22 November 2017
After a traumatic experience, why do some people develop Post-Traumatic Stress Disorder (PTSD), while others don’t?
Work to date has found evidence that various factors play a role, including a lack of social support and low levels of the neurotransmitter neuropeptide Y (due to its role in the body’s stress response). Into this mix come new findings, reported in Psychosomatic Medicine, that an individual’s complement of gut bacteria (their gut microbiome) may contribute to their vulnerability to trauma. The researchers are now investigating whether tweaking the gut microbiome could help to prevent or treat PTSD.
Lead author on the paper, Sian Hemmings, is based at Stellenbosch University in South Africa, where about three quarters of the population experience at least one traumatic event in their lifetime, and more than half experience multiple traumatic events. PTSD is a debilitating anxiety disorder, which can persist for years.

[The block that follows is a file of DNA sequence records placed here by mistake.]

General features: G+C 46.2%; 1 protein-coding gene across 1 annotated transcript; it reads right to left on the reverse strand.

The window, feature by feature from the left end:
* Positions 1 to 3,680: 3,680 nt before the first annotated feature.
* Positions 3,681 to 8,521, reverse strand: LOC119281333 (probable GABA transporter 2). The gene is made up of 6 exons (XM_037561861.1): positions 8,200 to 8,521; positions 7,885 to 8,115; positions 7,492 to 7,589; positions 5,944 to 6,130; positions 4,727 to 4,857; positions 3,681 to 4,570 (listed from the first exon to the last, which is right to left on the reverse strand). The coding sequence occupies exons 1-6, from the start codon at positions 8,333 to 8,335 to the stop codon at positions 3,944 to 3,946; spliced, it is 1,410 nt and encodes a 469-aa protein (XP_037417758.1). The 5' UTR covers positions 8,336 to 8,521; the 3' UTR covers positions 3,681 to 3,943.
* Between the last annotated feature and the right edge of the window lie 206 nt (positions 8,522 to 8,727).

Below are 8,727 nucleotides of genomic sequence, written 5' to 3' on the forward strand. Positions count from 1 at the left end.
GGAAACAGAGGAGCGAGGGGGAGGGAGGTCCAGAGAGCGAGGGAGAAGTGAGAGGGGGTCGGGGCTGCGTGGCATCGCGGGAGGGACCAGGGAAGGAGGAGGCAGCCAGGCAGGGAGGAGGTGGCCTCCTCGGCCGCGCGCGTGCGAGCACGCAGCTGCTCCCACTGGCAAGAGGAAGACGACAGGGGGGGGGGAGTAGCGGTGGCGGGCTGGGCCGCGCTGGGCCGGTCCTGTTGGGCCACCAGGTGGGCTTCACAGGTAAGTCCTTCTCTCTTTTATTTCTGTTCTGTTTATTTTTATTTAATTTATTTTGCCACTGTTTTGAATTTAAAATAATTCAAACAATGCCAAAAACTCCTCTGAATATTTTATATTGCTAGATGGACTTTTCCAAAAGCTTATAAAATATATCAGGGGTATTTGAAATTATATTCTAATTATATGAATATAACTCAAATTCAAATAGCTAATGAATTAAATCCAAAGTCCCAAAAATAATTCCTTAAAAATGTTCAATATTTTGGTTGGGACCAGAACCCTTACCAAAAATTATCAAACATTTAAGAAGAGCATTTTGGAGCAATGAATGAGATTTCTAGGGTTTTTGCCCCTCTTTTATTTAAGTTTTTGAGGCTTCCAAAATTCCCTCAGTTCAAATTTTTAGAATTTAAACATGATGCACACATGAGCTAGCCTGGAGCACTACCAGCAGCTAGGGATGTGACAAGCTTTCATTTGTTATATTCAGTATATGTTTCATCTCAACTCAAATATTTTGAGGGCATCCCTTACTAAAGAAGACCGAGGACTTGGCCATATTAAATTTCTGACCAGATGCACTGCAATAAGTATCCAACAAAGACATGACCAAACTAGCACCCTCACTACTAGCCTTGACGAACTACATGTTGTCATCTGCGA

While estimates of its prevalence in South Africa, as well as other countries, vary widely, in the US, for example, about 6.8 per cent of adults are diagnosed with PTSD at some point in their lives. There’s a pressing need for new insights into the factors that contribute to PTSD, and new strategies for prevention and treatment.
Read more on our Research Digest blog.